THE PRISON STORY PROJECT: ON THE ROW is a production of the Northwest Arkansas Prison Story Project, which since 2011 has been sending teams of writers into prisons, leading writing workshops with the inmates, and then developing readers’ theatre scripts that are performed by professional actors both for the inmates who write the material and for public audiences. In the summer of 2016, the Prison Story Project undertook its most challenging initiative: eight inmates housed on Arkansas’ Death Row met with Prison Story Project workshop leaders one Saturday a month from May through September to read and discuss imaginative literature and write in response to issues, themes, and problems raised by it. ON THE ROW, the 70-minute script generated by the initiative, was performed on Death Row for the writers on October 8 and subsequently presented to large, enthusiastic public audiences in the weeks and months following the initial performance.
David Jolliffe is the initial holder of the Brown Chair in English Literacy at the University of Arkansas, where he is also Professor of English in the Fulbright College of Arts and Sciences and, by courtesy, Professor of Curriculum and Instruction in the College of Education and Health Professions.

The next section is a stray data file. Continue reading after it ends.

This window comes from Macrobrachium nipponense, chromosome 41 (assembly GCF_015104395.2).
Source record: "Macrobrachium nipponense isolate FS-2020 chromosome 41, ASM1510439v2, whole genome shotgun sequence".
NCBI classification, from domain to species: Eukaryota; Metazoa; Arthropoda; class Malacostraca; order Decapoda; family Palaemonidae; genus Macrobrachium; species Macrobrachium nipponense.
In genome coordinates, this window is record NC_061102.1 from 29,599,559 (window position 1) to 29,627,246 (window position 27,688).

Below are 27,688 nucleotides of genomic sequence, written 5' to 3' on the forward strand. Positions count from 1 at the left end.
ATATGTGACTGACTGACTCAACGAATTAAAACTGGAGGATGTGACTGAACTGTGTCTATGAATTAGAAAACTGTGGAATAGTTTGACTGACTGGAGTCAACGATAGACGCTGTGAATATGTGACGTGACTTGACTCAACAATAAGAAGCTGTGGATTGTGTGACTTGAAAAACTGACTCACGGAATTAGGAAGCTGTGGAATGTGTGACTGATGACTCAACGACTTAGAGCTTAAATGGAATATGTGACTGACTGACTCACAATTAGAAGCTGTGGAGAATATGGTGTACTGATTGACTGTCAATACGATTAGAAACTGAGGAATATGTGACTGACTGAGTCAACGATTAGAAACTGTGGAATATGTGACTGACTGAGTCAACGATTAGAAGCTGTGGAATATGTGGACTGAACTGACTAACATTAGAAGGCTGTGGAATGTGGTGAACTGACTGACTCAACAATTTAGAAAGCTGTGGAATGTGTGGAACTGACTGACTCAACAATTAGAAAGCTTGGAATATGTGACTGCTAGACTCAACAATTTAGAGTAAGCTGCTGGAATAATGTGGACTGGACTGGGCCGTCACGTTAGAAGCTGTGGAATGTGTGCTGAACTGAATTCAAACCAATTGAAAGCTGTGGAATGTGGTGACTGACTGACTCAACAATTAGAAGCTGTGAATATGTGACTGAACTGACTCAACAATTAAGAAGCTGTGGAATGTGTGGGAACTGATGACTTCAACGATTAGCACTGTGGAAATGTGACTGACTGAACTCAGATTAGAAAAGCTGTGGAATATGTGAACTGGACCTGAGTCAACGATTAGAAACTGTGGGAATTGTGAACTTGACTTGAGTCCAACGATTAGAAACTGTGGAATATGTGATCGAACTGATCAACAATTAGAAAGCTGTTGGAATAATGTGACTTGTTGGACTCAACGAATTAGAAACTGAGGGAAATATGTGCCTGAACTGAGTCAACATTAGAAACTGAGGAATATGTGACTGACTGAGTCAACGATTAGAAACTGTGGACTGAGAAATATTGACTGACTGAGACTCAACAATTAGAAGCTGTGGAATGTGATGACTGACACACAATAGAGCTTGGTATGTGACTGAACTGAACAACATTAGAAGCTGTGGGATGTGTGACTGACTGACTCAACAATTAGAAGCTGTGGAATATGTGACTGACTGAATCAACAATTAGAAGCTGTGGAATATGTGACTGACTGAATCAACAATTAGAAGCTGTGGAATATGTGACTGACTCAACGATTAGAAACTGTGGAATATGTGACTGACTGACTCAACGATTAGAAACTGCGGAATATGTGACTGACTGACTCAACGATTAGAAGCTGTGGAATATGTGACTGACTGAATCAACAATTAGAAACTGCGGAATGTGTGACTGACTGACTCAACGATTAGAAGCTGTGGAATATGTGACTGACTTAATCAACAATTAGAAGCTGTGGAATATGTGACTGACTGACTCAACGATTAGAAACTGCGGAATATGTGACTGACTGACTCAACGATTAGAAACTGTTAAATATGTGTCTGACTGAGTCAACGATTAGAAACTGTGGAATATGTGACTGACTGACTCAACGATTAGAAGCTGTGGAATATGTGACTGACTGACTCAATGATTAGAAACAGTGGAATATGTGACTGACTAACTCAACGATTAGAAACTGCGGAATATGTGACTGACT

Prior to coming to Arkansas, Jolliffe was Director of Composition at the University of Illinois at Chicago from 1987 to 1994 and then Director of Writing Programs and Director of the First-Year Program at DePaul University, where he taught from 1994 through 2005. He has been a member of the executive committee of both the Council of Writing Program Administrators and the Conference on College Composition and Communication.
A long-standing actor and director, Jolliffe creates many of his community literacy outreach projects by emphasizing the power of performance to teach the world of the word. With the Classical Edge Theatre Company, which he helped to found in 2011, Jolliffe sends teams of actors into schools throughout Arkansas to perform scenes from Shakespeare and lead workshops. Most recently, he has joined the Northwest Arkansas Prison Story Project, for which he helped to run writing workshops for inmates housed on Arkansas’ Death Row in the summer of 2016. Beginning in October 2016, Jolliffe portrayed a role in the readers’ theatre performance of ON THE ROW, the production developed solely from the writing produced by the Death Row inmates.
The author or editor of several books on literacy in communities, rhetorical theory, and the professional preparation of writing instructors, his most recent publication is The Arkansas Delta Oral History Project: Culture, Place, and Authenticity, co-authored with Christian Z. Goering, Krista Jones Oldham, and James A. Anderson Jr. and published by Syracuse University Press.
This event is sponsored by The Brown Chair of English Literacy at the University of Arkansas
The CU-Boulder Office for Outreach and Engagement.
PHD to Ph.D.: How Education Saved My Life
Elaine Richardson’s One-woman Performance
Friday, October 20, time TBD